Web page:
You might wonder why exactly you need to use a Metronome when you learn to play the piano, especially if you're not sure what one is.
Well, think about all of the different things you have to learn when you start piano lessons. You learn to read notes in music and where those notes are on your keyboard, you learn how to count notes and even rests in your music, and you also learn how to play scales along with pieces, that help your technique grow.
Rhythm is one of the main aspects of music that we learn from the very beginning.
Rhythm includes things like counting the right number of beats per measure, making sure you play the right length for your notes, and that your tempo is steady and at the right pace for your to play your music well.
It's when we get into Tempo, and the speed of your music is when we need to bring the Metronome into our playing.
Let's find out just what a Metronome is so we can better understand why we need to learn to play with one.
Step 1: What Is a Metronome?
A Metronome is simply a device that keeps the beat for you, while you play your piano piece. It's just like if you put your hand over your heart and felt it beat for several minutes. You can hear how it is for the most part, beating at a very steady rhythm or pace. This is Tempo in music.
Tempo can be fast or slow, it doesn't matter; either way, you will always have a steady pulse to the music that can be heard through the Metronome.
Metronomes can create beats that range from very slow - 10, all the way up to very fast - 200.
The benefit of using a Metronome when we practice is that it helps us to stay in the boundaries of how fast or slow we play.
Piano pieces are written with a specific tempo in mind from the beginning and that tempo us usually followed throughout the piece, until you get into more advanced music later on.
Quite often we tend to play faster in the parts of our music that we know well, and then we'll play slower in the parts that we don't know as well. This teaches bad habits actually, and when we bring in the Metronome to keep us steady the whole time, we correct any of those habits and become grounded in playing everything at the right tempo.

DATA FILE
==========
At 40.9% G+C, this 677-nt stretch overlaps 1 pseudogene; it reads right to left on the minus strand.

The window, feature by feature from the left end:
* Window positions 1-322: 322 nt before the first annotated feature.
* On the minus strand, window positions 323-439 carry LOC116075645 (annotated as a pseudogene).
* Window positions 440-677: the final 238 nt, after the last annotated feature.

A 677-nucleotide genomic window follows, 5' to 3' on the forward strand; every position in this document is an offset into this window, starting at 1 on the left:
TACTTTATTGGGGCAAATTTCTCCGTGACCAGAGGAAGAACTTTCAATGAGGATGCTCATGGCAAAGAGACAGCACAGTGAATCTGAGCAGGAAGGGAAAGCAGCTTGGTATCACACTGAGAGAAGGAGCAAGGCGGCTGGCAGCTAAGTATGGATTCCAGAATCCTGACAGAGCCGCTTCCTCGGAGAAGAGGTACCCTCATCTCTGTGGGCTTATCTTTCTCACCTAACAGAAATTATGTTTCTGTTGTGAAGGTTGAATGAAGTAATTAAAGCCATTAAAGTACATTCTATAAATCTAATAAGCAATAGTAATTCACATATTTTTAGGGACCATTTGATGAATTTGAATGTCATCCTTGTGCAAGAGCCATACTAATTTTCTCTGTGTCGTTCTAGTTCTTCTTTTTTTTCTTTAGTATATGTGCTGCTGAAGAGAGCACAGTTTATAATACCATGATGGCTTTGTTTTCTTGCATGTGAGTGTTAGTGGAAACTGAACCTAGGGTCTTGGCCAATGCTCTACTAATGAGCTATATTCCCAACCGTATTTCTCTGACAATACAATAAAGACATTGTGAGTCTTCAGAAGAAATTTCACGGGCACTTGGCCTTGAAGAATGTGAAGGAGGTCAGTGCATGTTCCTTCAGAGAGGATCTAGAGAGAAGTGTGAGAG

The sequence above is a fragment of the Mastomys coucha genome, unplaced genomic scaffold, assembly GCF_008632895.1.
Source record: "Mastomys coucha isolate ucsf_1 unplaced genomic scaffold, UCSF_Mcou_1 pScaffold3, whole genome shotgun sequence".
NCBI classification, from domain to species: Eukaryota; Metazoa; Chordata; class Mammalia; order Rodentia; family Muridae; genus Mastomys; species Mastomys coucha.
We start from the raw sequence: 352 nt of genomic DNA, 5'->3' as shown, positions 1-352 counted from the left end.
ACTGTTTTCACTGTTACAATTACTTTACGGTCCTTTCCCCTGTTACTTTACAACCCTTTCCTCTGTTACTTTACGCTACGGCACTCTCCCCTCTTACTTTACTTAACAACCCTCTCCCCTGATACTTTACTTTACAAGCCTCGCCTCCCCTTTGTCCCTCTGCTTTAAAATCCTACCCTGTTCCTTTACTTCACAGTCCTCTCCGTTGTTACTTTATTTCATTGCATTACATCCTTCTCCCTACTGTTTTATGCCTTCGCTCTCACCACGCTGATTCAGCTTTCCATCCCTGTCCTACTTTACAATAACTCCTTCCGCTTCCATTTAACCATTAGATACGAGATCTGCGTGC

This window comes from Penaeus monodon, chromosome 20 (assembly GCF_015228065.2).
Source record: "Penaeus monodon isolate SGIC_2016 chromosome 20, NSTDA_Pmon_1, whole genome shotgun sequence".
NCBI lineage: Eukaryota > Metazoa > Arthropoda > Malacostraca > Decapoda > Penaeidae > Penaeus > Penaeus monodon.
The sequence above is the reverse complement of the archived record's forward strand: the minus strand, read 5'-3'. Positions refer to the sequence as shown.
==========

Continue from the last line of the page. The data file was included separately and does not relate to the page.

Let's look a little more into Tempo in the next step.
Step 2: What Is Tempo?
We already know that Tempo is the speed at which you play your piano piece.
It's important to remember that you also need to know how many beats in each measure you are supposed to count.
This is what a Time Signature tells you. You will always find the Time Signature at the beginning of a piece - at the far left of the music staff. (see image 2)
*Remember that the Time Signature tells us how many beats are in each measure and what kind of note gets that beat, or count.*
Once you know how many beats you are counting in each measure, then you can use the Metronome to help you play those beats at the same steady tempo from start to finish.
Before you actually try playing a simple piece with the metronome, sit down with just your music and count out the beats with the metronome ticking on a slow easy tempo.
Count each beat in sync with the beats that you hear on the metronome, and follow visually along with your music as you count the beats.
Are you ready to start playing your piano with the metronome now?
Step 3: How to Play Your Piano With Your Metronome
Before you try playing a piano piece with your metronome, just try counting 4 quarter notes along with the beats sounding from the metronome.
Put the Metronome on a very slow pace; for example number 50.
Count 1, 2, 3, 4...while the metronome beats each one out loud. Do this a few times.
Next, move the metronome up to number 60.
Do you hear how it's faster? Now count 4 quarter notes with each beat that you hear.
Keep with the tempo of the metronome; don't get faster or slower than it is.
Now move up 10 more numbers to 70, then 80, and so on...going as far up as you can until you can't really stay with the metronome any longer. How far did you move up?
OK...now you're going to do the same thing on your keyboard.
Find Middle C. Turn your metronome back on, and bring the tempo setting back down to 50, where you started before when just counting the beats instead of playing them.
This time you're going to play the C note for each quarter note, instead of saying the beat. Do this for a few measures to get used to it.
Now, just like before, start moving your Metronome up anywhere from 3-10 numbers and try it all again. You have to play faster this time. Are you able to keep with the Metronome and not get behind or ahead of it?
Keep moving the metronome up until it is too fast for you to keep up with.
Practicing with your Metronome this way before starting to use it with your music will help you get used to the sound and the structure that it provides.
Patience and steady work are what help us get used to practicing with a metronome. It helps our playing in so many ways so start including a metronome in your own practice time.
If you'd like to see me work on some easy pieces and work through some of the challenges in playing with a metronome, check out my video tutorial and Come Practice With Me in the final step!
Step 4: Come Practice With Me!
In this lesson, we talked about counting and playing quarter notes with the Metronome.
It can get a little trickier when we start counting 8th notes and 16th notes that all have to fit within the tempo.
In this video, I introduce you to playing all of these different types of notes with the metronome as well as go over some easy pieces that you can play along with, to get some real time experience.
I'll also show you how to "feel" the beat in your music, which will help you connect even more with the Metronome and start benefitting from using one!